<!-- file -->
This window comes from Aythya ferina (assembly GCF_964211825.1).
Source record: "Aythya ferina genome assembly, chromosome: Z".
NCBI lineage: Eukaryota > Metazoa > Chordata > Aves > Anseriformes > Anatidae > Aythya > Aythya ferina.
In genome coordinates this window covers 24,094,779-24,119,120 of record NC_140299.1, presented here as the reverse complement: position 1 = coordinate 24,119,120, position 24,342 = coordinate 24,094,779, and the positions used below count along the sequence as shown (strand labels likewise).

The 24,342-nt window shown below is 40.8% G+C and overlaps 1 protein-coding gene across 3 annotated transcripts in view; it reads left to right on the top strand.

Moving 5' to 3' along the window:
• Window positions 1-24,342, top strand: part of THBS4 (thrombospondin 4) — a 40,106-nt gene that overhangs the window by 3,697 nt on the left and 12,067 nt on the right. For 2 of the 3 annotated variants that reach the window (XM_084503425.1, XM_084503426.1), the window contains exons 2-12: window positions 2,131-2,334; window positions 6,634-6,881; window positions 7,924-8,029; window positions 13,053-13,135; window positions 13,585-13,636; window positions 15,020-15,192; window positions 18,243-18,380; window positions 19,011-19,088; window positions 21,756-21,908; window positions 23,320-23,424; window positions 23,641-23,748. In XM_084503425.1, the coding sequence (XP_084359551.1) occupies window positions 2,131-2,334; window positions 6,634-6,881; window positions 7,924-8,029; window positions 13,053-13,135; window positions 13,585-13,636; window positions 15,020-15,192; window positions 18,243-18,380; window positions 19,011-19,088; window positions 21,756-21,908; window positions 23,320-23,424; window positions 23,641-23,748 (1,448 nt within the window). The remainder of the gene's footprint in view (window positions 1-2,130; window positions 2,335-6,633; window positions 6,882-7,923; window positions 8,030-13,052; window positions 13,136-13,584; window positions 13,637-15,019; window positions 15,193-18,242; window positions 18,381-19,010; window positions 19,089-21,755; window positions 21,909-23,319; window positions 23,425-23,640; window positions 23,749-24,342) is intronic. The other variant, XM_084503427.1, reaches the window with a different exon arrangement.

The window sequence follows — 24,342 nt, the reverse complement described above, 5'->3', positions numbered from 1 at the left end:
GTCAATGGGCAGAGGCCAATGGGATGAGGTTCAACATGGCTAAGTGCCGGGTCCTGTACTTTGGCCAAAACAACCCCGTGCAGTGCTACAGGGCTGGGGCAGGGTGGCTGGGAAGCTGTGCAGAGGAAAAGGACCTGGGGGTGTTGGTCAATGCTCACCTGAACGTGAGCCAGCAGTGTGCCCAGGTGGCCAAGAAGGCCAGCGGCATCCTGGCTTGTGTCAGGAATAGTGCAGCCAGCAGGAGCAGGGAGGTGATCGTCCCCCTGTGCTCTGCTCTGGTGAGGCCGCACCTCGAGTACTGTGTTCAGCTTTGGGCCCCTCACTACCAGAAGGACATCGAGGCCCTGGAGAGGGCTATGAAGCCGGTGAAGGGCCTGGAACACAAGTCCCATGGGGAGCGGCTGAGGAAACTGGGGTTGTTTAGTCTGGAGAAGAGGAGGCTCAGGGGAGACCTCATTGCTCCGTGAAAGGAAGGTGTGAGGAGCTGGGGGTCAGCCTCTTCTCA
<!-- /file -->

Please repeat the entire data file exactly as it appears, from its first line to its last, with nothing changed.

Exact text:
This window comes from Aythya ferina (assembly GCF_964211825.1).
Source record: "Aythya ferina genome assembly, chromosome: Z".
NCBI lineage: Eukaryota > Metazoa > Chordata > Aves > Anseriformes > Anatidae > Aythya > Aythya ferina.
In genome coordinates this window covers 24,094,779-24,119,120 of record NC_140299.1, presented here as the reverse complement: position 1 = coordinate 24,119,120, position 24,342 = coordinate 24,094,779, and the positions used below count along the sequence as shown (strand labels likewise).

The 24,342-nt window shown below is 40.8% G+C and overlaps 1 protein-coding gene across 3 annotated transcripts in view; it reads left to right on the top strand.

Moving 5' to 3' along the window:
• Window positions 1-24,342, top strand: part of THBS4 (thrombospondin 4) — a 40,106-nt gene that overhangs the window by 3,697 nt on the left and 12,067 nt on the right. For 2 of the 3 annotated variants that reach the window (XM_084503425.1, XM_084503426.1), the window contains exons 2-12: window positions 2,131-2,334; window positions 6,634-6,881; window positions 7,924-8,029; window positions 13,053-13,135; window positions 13,585-13,636; window positions 15,020-15,192; window positions 18,243-18,380; window positions 19,011-19,088; window positions 21,756-21,908; window positions 23,320-23,424; window positions 23,641-23,748. In XM_084503425.1, the coding sequence (XP_084359551.1) occupies window positions 2,131-2,334; window positions 6,634-6,881; window positions 7,924-8,029; window positions 13,053-13,135; window positions 13,585-13,636; window positions 15,020-15,192; window positions 18,243-18,380; window positions 19,011-19,088; window positions 21,756-21,908; window positions 23,320-23,424; window positions 23,641-23,748 (1,448 nt within the window). The remainder of the gene's footprint in view (window positions 1-2,130; window positions 2,335-6,633; window positions 6,882-7,923; window positions 8,030-13,052; window positions 13,136-13,584; window positions 13,637-15,019; window positions 15,193-18,242; window positions 18,381-19,010; window positions 19,089-21,755; window positions 21,909-23,319; window positions 23,425-23,640; window positions 23,749-24,342) is intronic. The other variant, XM_084503427.1, reaches the window with a different exon arrangement.

The window sequence follows — 24,342 nt, the reverse complement described above, 5'->3', positions numbered from 1 at the left end:
GTCAATGGGCAGAGGCCAATGGGATGAGGTTCAACATGGCTAAGTGCCGGGTCCTGTACTTTGGCCAAAACAACCCCGTGCAGTGCTACAGGGCTGGGGCAGGGTGGCTGGGAAGCTGTGCAGAGGAAAAGGACCTGGGGGTGTTGGTCAATGCTCACCTGAACGTGAGCCAGCAGTGTGCCCAGGTGGCCAAGAAGGCCAGCGGCATCCTGGCTTGTGTCAGGAATAGTGCAGCCAGCAGGAGCAGGGAGGTGATCGTCCCCCTGTGCTCTGCTCTGGTGAGGCCGCACCTCGAGTACTGTGTTCAGCTTTGGGCCCCTCACTACCAGAAGGACATCGAGGCCCTGGAGAGGGCTATGAAGCCGGTGAAGGGCCTGGAACACAAGTCCCATGGGGAGCGGCTGAGGAAACTGGGGTTGTTTAGTCTGGAGAAGAGGAGGCTCAGGGGAGACCTCATTGCTCCGTGAAAGGAAGGTGTGAGGAGCTGGGGGTCAGCCTCTTCTCA